However, the same cannot be said about Japan, or the Pacific Theater.  In fact, the Soviet Union was in a non-aggression pact with Japan since the Battle of Khalkhin Gol in 1939.  After Pearl Harbor, it was the US that would throw huge forces into the Pacific, capture most of the "Co-Prosperity Sphere" and bomb Tokyo to cinders.  No matter how successful Chaing Kai Shek was in mainland China, it is very unlikely he could ever have inflicted an equivalent level of damage: the entire Japanese navy out of action, their entire Southeast Asian holdings lost...all while the US was also projecting major forces in the Atlantic, North Africa, Italy and France.  No other nation in WWII, with the possible exception of Britain, could have projected so much power to two "more than opposite" ends of the globe.

In short, it wasn't the superiority of the Allied General, Admiral or fighting man that won the war.  It was two things: first, our absolute material and personnel superiority over the Axis.  With the US, Great Britain and Soviet Union allied, it was essentially an invincible alliance.  Secondly, it was the willingness of the democracies of the world to wholly reject the ideals of Socialist Germany and Imperial Japan and actually be willing to throw those massive resources into such an effort.

And by the way, China has a massive advantage over is in population: over 1 billion to 340 million.  Their oil reserves are only slightly less than our own, and they have more factories and shipyards than we do.  Every single advantage we held in WWII is either neutralized (oil, being roughly equal) or China has the advantage.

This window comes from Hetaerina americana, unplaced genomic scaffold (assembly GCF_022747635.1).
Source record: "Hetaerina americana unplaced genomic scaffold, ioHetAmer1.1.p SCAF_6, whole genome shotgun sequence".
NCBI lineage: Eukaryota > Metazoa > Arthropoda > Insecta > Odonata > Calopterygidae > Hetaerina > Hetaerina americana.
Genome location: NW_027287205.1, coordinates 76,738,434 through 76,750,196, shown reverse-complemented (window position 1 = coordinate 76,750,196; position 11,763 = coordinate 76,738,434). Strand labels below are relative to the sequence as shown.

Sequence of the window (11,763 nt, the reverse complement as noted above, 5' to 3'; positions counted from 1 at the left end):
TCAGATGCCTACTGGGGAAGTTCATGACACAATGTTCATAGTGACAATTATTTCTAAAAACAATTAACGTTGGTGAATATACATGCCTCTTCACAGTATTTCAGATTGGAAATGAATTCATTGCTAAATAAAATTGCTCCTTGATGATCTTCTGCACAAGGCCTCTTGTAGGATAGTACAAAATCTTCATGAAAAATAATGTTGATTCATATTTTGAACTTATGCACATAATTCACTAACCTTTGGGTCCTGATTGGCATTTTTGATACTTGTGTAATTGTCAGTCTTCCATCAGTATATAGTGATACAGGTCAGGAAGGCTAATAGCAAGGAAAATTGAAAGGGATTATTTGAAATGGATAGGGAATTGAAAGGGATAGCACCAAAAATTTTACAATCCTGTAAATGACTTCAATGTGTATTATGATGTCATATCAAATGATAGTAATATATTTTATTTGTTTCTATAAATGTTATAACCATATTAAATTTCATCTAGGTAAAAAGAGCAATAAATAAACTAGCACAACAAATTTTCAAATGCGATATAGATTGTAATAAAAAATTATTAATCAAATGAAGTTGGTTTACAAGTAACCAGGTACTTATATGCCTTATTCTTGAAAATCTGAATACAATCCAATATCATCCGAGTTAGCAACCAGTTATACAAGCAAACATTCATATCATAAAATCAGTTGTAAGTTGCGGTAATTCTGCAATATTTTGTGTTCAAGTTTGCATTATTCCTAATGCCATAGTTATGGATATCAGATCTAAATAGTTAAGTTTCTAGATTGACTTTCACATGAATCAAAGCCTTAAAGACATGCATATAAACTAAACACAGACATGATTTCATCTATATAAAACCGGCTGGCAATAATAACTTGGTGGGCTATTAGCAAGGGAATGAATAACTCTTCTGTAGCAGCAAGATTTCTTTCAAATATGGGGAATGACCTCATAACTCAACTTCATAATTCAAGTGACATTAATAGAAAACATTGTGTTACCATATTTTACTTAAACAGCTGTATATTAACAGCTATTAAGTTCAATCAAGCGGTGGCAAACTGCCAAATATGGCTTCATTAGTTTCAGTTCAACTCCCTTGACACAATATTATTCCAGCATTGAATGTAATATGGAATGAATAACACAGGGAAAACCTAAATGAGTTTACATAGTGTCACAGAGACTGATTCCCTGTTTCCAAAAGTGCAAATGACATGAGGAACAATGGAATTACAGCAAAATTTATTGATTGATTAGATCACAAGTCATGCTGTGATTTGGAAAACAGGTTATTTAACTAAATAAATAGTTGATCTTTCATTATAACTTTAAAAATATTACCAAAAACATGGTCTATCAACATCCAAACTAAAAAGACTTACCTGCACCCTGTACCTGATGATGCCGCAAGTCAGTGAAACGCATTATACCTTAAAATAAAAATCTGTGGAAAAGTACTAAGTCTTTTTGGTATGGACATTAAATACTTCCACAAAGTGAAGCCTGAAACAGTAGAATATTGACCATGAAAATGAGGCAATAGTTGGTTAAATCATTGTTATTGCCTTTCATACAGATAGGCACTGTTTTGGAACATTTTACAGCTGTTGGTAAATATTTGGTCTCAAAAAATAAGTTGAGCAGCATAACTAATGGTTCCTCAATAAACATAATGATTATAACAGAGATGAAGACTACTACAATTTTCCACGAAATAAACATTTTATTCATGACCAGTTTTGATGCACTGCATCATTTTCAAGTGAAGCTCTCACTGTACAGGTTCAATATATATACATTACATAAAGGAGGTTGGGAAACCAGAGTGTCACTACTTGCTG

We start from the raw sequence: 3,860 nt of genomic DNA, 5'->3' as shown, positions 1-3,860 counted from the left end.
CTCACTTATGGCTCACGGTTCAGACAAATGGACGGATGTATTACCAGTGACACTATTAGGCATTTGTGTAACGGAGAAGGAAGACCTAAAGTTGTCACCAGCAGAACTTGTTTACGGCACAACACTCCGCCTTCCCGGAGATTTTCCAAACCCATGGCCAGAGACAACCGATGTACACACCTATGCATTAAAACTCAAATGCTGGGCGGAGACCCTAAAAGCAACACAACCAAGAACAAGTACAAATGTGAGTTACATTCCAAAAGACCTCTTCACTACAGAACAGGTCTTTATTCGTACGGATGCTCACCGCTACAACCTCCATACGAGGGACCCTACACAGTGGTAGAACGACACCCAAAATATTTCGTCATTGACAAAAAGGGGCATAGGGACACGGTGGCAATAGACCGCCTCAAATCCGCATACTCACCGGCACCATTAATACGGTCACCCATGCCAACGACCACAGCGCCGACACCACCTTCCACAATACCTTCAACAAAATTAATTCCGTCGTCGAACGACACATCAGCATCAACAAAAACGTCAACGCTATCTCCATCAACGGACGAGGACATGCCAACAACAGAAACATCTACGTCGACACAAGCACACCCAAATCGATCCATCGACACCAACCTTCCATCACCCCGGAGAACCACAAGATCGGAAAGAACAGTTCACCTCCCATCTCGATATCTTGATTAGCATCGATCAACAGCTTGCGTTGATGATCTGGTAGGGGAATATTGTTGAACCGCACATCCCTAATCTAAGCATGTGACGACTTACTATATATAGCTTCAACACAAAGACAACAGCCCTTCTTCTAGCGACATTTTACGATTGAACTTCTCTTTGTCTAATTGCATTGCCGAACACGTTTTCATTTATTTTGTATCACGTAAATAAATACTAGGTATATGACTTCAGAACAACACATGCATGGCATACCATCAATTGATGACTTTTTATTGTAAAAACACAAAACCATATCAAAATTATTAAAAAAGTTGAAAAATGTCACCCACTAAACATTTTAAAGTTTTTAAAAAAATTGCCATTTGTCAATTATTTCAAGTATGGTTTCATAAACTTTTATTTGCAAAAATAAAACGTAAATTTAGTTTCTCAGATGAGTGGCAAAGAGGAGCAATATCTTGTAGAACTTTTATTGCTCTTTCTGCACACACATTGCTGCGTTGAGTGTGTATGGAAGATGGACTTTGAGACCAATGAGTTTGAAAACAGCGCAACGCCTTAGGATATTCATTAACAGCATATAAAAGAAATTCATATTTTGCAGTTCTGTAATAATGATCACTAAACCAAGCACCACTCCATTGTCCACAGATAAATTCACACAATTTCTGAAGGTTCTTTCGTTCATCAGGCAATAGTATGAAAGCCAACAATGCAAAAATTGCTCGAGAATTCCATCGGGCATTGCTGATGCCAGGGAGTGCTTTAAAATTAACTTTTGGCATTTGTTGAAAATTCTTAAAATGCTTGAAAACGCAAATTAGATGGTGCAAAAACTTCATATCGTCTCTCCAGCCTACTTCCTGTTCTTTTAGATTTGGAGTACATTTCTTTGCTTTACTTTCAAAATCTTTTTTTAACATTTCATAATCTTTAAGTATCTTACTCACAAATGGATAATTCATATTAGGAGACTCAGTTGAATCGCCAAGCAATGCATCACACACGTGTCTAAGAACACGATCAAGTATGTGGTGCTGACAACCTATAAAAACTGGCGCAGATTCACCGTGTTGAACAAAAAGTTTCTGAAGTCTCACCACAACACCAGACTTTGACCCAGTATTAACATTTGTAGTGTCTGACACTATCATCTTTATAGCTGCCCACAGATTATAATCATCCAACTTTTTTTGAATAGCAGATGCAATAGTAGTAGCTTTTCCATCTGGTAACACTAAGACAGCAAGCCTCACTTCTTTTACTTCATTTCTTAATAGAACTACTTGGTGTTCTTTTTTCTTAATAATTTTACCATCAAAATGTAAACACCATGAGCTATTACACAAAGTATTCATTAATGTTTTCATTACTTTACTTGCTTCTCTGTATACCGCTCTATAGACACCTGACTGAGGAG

Now you have the Crazy Left actually defending the Japanese,  and saying all they wanted to do was expel the Western Colonialists from Asia.

I have noted this trend as well.  I promptly remind them of Nanking, the comfort women of Korea (pretty much a real, actual rape culture) and all the war crimes committed in the Phillipenes etc...

Also, I remind them of Aung San, a Burmese anticolonialist who initially welcomed the Japanese into Burma, but by the end of the war had sided with the British and was asking for the British Empire to come back because Japanese rule was so harsh.


--- Quote from: dfwgator on January 20, 2021, 08:34:50 pm ---Now you have the Crazy Left actually defending the Japanese,  and saying all they wanted to do was expel the Western Colonialists from Asia.

--- End quote ---
The part the leftwing revisionists seldom mention is the Japanese had no intention of liberating Asia,  they simply wanted to replace whitey.

That is absolutely the case: Imperial Japan, after her victories against China and Russia, was out to create their own Empire and replace European Colonialism with Japanese Fascist Colonialism.

This is ironic: Burma was already on the road to Dominion status within the British Empire (which was a large amount of autonomy) and already had native Burmese in high government Cabinet positions (not exactly the trademark of an evil "white supremacist" colonial power, which Britain was not).  Further, the Philipenes in the late 1930s were actually worried that the US would grant Independence too soon, because they knew as soon as the US left, the Japanese would arrive.